• *Trader Joe’s hollandaise sauce found in the egg section
  • Toasted sourdough baguette or ciabatta bread
  • Poached egg
  • Protein of your choice (smoked salmon, Canadian bacon, ham, etc)
    Capers and Italian parsley for garnish

*This is by far my favorite TJs find.  You know how some TJs items are just offered seasonally?  I got paranoid about that one day and decided to stock up and bought 10 tubs and froze them.  Thaw a tub the night before you feel like a Benedict binge and either heat said tub in the microwave or gently simmer in a small pot of boiling water.  Although, don’t put the plastic tub directly on the pot or melting might ensue.  Instead do it double boiler style with the tub in a bowl placed over but not touching the boiling water in the pot.


Poach your eggs using aforementioned tips. Reheat your TJs hollandaise while your poached eggs are resting in their whirlpool bath. Finally, toast your bread and assemble with your chosen protein, topped with your poached egg and drizzled with your hollandaise. Garnish with capers and parsley.

The hollandaise will separate into buttery globs after the microwave but don’t panic and just pour out to a bowl and stir to return to its creamy state.

Your kitchen might look like this


But in the end, it will be worth it


He’s Such a Crepe


So…well…umm there are no excuses.  I’ve missed this blog.  There have been times when my cursor hovered over my favorites toolbar and I came close to clicking on it but the discomfort of seeing my last post from almost five months ago was too much to bear.  So I’ve kept my distance.  No, that is not a metaphor for how I deal with issues; not always, anyway.  But like a homing pigeon, I will always have an instinct to come back home to keeping it eel.

OK.  Enough therapy.

A couple of weeks ago during Easter week-end, I epitomized the adage ‘those who can’t do, teach.’  I had this awesome idea of hosting a cooking class and making crepes, inspired by our recent cooking class at Sur La Table.


Greek pistachio cigars


The planning was fun and here are some tips to get you started:

  • Plan a menu fitting for the occasion you’re hosting.  Easter brunch may call for a variety of crepes; a dinner party is more suited for 3 courses of appetizer, main with side dish and dessert.
  • Assign courses and ingredients so you are not saddled with the responsibility and cost of trying to take care of everything.  For someone who has a hard time asking for help I’ve learned over the years that guests are most satisfied when they contribute something–their time, effort or a dish–to the meal.  It gives the party a sense of community that you don’t otherwise get when you do everything yourself.  No one’s trying to be Joan of Arc here and you’ll wind up looking just as haggard as her if not more.
  • If you don’t have a big stove, invest in these single hot plates  so your students have ample room to maneuver on their own personal stove.
  • Have snacks available for guests to nosh on.  Depending on your students’ cooking chops and how many cooking disasters you’ll have to struggle through, you may not eat for hours.  No judgments here just being realistic.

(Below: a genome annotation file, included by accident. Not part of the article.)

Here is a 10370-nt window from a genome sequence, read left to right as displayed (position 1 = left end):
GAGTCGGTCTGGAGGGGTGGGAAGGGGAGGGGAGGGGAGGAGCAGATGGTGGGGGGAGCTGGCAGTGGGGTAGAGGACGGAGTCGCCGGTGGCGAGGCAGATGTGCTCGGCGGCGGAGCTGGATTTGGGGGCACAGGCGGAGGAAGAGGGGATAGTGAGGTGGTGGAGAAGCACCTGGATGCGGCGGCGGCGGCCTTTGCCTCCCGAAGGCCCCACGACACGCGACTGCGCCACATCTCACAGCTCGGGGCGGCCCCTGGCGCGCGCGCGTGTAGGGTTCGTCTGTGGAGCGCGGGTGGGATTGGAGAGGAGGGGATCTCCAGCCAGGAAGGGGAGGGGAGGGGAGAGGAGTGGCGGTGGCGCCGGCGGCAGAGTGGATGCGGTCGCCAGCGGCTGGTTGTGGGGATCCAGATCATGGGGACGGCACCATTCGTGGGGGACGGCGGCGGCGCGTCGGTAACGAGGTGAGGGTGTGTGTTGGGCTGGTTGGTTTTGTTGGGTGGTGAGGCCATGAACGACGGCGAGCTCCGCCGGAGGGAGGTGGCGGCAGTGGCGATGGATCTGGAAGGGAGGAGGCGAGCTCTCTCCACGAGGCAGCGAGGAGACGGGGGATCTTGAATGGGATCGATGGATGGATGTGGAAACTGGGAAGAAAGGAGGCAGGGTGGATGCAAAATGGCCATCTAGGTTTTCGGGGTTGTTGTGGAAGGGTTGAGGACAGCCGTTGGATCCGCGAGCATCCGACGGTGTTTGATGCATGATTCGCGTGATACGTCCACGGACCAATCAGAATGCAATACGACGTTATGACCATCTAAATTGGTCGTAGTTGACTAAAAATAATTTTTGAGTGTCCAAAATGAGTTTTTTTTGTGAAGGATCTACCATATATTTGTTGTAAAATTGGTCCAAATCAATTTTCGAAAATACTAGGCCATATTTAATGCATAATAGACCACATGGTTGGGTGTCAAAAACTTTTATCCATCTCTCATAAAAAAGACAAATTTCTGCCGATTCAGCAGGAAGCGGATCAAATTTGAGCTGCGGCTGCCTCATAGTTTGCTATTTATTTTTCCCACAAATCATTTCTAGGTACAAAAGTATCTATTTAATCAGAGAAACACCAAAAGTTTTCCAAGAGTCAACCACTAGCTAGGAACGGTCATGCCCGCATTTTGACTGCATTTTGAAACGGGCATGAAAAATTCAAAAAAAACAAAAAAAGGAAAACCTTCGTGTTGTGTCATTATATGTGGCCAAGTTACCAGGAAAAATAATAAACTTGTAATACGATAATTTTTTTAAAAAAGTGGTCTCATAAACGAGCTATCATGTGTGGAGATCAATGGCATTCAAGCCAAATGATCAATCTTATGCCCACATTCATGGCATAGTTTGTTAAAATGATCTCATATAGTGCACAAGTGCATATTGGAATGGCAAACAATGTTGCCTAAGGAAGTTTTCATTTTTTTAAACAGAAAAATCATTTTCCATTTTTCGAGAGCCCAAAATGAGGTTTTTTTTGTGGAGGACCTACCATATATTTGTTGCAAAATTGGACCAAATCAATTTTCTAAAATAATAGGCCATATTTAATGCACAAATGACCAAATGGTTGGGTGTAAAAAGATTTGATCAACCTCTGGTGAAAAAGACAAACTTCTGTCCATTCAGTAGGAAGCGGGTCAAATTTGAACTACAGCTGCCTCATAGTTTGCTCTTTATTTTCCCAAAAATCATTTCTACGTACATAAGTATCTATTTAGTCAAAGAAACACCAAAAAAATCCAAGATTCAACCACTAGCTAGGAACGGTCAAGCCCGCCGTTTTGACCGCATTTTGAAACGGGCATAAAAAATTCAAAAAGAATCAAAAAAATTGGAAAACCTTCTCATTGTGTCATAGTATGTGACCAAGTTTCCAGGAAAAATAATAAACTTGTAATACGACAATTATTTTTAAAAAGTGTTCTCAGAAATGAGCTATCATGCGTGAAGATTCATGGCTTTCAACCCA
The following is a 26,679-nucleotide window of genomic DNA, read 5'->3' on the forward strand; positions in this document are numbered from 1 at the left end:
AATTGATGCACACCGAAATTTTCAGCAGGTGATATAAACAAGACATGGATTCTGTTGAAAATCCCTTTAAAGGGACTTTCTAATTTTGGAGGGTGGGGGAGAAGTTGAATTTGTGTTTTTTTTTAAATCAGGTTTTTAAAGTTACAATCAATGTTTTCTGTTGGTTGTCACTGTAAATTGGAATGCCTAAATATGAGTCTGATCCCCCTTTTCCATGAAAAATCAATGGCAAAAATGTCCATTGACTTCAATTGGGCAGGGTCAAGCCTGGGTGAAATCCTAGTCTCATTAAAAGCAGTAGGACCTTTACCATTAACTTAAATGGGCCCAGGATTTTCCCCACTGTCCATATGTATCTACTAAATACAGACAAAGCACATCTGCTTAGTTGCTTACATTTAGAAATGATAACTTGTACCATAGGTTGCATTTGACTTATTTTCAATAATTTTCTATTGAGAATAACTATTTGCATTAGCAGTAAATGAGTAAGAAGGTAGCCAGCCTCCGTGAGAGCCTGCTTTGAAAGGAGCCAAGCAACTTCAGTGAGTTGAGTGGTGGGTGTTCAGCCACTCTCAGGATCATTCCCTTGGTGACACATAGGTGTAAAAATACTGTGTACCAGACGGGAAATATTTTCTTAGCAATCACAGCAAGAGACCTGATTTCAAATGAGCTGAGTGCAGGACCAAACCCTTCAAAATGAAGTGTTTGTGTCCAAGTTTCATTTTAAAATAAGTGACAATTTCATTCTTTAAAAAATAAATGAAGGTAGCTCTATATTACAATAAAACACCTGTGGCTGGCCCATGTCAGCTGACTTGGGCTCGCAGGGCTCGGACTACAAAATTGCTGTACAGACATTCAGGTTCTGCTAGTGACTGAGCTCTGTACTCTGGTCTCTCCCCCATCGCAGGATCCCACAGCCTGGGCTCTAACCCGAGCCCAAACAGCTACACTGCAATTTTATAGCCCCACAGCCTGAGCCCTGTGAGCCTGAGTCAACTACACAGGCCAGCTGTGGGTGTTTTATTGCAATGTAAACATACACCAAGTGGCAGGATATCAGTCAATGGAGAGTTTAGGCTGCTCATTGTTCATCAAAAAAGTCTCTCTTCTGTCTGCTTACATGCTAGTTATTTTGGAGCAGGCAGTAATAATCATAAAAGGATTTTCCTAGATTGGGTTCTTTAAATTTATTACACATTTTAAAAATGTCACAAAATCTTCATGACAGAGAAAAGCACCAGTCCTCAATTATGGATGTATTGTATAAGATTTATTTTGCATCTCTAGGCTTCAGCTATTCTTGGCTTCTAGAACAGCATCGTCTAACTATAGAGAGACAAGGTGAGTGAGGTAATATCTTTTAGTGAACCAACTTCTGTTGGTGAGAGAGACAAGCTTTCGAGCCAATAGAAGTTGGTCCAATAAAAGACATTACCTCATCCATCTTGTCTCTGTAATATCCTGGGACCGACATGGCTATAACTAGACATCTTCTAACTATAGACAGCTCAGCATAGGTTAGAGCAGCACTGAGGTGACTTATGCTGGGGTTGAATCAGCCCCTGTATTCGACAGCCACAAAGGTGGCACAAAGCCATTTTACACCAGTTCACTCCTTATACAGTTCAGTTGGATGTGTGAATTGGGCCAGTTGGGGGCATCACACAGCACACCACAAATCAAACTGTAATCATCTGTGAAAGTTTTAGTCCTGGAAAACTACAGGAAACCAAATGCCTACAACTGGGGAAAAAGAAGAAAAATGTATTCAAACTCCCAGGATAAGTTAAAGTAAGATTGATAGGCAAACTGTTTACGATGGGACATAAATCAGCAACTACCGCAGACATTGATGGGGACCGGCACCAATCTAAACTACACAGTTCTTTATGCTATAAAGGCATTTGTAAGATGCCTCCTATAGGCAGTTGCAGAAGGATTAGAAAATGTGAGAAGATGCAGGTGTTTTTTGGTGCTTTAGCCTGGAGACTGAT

Our crepe making party was actually a success.  But–and here’s a big but–just because you know how to make something and cook it well does not mean you can teach others how to do it.  Por ejemplo, when your student asks, “How do I know when my crepe is done?”  The answer should never be “I don’t know, I usually just use the force.”  People who don’t cook need clarity, step-by-step instructions, actual answers that don’t invoke Star Wars references or tea leaves or magic.  What really helps is a printed copy of recipes that your students can follow along on their own and your role as a teacher is to guide, answer and course correct, say, when there is an unmanageable open flame that has risen to distressing heights.  Our clean up crew–actually, clean up Pru–wound up taking over and the students turned out technically perfect crepes.  Whatever.

Lastly, invite people who you actually like, people who love you and people you know won’t get mad or dissolve the relationship when they get yelled at or ridiculed, “You call that a crepe?  It’s as thick as a manhole!”  or “How much is one table spoon in your world?  In the end, when you partake of your creations together, you’ll remember why you invited these people in the first place.  And why you love cooking.



The Shalissa: Crepes with nutella, strawberries, bananas and almonds


The MissyMark: Cheese blintzes with blueberry sauce


The JayGo: Savory crepes with chicken, feta, pesto and provolone

Exercise and Greek Yogurt (that isn’t 8$ a bowl)


March has been a month of epiphanies about exercise and yogurt.

First, I used to have the wrong idea about exercise. It used to be all about vanity. The lat pull downs were to keep my arm fat from swaying in the wind. I once joked that I can put babies and small children to sleep if I just swung them from the fat folds of my arms. Actually, that isn’t really so much of a joke as it is an observation. Long stretches on the elliptical that rendered me a panting asthmatic were to keep the belly fat in check–belly fat that if I hunched over just right made my torso look like the rice terraces of Bali, with its layers and layers of billowing belly richness.

Here we are, in my 40s and I’ve had a paradigm shift on exercise. Now, it’s 11 miles of sweating and thighs burning and handling the stationary bike and elliptical as if we were settling a decades old score. I’ve stopped weighing myself but my clothes feel better. Yes, my arm fat still sways long after I’ve waved goodbye. But my legs feel stronger and my posture straighter.

I’m walking away a winner.

My 2nd epiphany is about the Jougert Bar in Burlingame. The Jougert Bar had the nerve to charge me 8$ for something called The Black Diamond which is a concoction of Greek yogurt, blackberries, mint, dark chocolate, agave syrup and sea salt. I was decidedly underwhelmed. Though it was healthy and refreshing, this little bowl of yogurt with some fruit and stuff on top of it did not merit the price tag, though in the midst of Burlingame Avenue, I suppose it was apropos.